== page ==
When renowned film director Péter Gárdos wrote the story, he intended it as a film script, but eventually he made it into a novel. “Fever at Dawn,” the love story of two Holocaust survivors―the author’s parents―has ever since sold in more than 20 territories.
As well as addressing the most frequently discussed questions of the present age (physical mobility, the radical expansion of information), Seiobo also brings up a question once heavily debated but now conspicuous for its relative absence: what does it mean to be "cultured"?
This year Peter Sherwood is celebrating his golden jubilee, fifty years of translating from Hungarian. To mark the occasion and to celebrate his work, here's the veteran linguist himself explaining how he ended up in such an odd vocation, as a literary diplomat.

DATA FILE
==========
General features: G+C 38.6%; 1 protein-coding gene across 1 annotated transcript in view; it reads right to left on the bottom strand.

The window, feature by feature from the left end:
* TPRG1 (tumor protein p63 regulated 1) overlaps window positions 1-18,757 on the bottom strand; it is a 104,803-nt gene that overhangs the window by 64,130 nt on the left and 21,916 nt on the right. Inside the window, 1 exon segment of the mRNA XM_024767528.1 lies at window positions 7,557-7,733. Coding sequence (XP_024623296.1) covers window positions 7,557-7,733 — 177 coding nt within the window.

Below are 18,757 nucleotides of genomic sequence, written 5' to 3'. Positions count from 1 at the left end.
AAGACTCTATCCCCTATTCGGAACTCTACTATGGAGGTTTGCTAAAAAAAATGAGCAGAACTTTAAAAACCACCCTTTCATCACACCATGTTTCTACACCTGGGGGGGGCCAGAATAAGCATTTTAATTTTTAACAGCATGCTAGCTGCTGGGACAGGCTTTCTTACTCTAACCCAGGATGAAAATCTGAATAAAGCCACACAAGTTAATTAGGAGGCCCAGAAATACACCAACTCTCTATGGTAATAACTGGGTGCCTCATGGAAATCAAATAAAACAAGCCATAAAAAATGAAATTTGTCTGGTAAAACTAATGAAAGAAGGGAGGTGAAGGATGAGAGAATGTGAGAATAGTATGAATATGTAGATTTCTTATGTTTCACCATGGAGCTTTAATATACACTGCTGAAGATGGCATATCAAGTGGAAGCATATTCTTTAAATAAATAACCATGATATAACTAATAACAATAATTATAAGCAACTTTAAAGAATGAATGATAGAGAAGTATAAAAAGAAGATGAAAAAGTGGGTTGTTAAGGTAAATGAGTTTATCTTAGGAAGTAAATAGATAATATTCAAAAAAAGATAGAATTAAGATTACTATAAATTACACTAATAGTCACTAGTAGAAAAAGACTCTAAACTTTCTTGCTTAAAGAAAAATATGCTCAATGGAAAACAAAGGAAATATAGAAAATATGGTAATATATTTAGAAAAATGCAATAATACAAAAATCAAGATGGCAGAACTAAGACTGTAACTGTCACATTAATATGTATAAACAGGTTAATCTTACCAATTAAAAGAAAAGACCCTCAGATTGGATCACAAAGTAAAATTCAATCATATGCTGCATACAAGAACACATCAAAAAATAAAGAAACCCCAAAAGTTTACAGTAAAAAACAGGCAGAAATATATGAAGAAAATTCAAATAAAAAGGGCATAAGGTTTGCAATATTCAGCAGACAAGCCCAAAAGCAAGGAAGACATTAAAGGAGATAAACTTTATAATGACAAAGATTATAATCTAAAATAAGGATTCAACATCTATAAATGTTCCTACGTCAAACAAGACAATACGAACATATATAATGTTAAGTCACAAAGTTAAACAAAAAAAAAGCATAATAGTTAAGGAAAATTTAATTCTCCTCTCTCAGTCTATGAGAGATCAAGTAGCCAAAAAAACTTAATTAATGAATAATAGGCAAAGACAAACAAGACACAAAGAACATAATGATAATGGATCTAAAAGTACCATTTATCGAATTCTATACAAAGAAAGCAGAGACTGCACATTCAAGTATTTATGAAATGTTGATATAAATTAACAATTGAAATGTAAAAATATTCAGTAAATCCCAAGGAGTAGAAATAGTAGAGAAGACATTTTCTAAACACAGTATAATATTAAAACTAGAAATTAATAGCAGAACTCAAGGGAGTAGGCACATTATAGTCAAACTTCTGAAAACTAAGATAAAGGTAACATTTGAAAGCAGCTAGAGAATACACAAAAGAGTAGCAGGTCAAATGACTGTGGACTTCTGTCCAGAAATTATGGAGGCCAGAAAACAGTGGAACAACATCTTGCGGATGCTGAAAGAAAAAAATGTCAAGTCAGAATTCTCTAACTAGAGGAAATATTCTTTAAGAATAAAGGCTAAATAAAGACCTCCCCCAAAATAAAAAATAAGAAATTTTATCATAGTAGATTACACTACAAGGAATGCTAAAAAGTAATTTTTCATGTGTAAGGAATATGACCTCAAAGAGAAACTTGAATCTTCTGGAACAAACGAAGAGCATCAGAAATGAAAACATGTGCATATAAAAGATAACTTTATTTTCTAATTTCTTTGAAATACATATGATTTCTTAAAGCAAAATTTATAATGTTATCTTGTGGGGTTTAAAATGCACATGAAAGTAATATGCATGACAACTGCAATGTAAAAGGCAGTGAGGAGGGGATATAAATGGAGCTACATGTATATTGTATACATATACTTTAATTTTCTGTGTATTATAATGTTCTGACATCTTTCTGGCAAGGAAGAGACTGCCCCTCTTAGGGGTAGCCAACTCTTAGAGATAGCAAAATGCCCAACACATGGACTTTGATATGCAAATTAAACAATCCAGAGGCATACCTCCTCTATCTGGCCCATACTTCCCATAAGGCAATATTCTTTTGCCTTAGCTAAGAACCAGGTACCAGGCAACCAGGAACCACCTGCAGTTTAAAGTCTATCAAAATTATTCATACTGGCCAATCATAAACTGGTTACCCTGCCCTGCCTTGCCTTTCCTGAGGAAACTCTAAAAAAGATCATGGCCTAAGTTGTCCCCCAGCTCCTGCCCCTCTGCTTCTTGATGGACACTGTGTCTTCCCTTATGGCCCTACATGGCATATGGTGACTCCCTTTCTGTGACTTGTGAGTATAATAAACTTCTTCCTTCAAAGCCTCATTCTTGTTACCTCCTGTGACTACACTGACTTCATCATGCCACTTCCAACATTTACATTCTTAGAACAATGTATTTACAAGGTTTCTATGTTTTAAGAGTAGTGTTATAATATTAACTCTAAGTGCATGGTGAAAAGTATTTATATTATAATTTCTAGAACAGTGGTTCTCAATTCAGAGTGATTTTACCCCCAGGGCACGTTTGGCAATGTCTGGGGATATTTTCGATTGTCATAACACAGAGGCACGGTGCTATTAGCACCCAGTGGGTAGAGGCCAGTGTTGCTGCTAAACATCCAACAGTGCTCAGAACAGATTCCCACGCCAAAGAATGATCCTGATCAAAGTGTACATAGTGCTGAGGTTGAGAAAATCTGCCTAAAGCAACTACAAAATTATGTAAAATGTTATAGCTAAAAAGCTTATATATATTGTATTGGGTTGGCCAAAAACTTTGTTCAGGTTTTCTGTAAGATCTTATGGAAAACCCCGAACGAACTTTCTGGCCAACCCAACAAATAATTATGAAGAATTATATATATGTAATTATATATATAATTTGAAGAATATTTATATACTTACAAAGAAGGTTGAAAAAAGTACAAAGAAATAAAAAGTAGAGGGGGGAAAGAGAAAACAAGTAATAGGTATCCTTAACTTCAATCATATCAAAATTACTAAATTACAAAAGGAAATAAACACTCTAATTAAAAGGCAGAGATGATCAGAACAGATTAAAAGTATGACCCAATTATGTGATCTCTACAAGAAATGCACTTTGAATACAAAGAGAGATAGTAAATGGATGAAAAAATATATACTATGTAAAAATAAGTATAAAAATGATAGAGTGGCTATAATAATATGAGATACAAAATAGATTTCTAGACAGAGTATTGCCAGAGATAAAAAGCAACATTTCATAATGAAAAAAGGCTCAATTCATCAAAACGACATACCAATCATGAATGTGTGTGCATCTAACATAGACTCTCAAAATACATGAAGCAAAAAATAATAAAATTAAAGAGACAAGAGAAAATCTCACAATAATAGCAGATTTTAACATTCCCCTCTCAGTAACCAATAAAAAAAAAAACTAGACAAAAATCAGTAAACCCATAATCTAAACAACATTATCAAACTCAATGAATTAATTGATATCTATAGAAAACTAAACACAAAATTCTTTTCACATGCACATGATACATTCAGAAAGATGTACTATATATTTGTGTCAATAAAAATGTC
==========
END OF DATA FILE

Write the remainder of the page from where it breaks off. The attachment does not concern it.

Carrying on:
The so-called intellectual elements ended up in my books as
naturally as a folk song would, in the manner of flowers of the field that had no knowledge of “high culture” or “deep philosophy”, and did
not even seek it.
A middle-aged husband unable to provide for his wife and mother-in-law after the local meat-packing plant closed down decides to commit suicide. An infotainment show host arrives to sign a contract whereby he will do it live on television.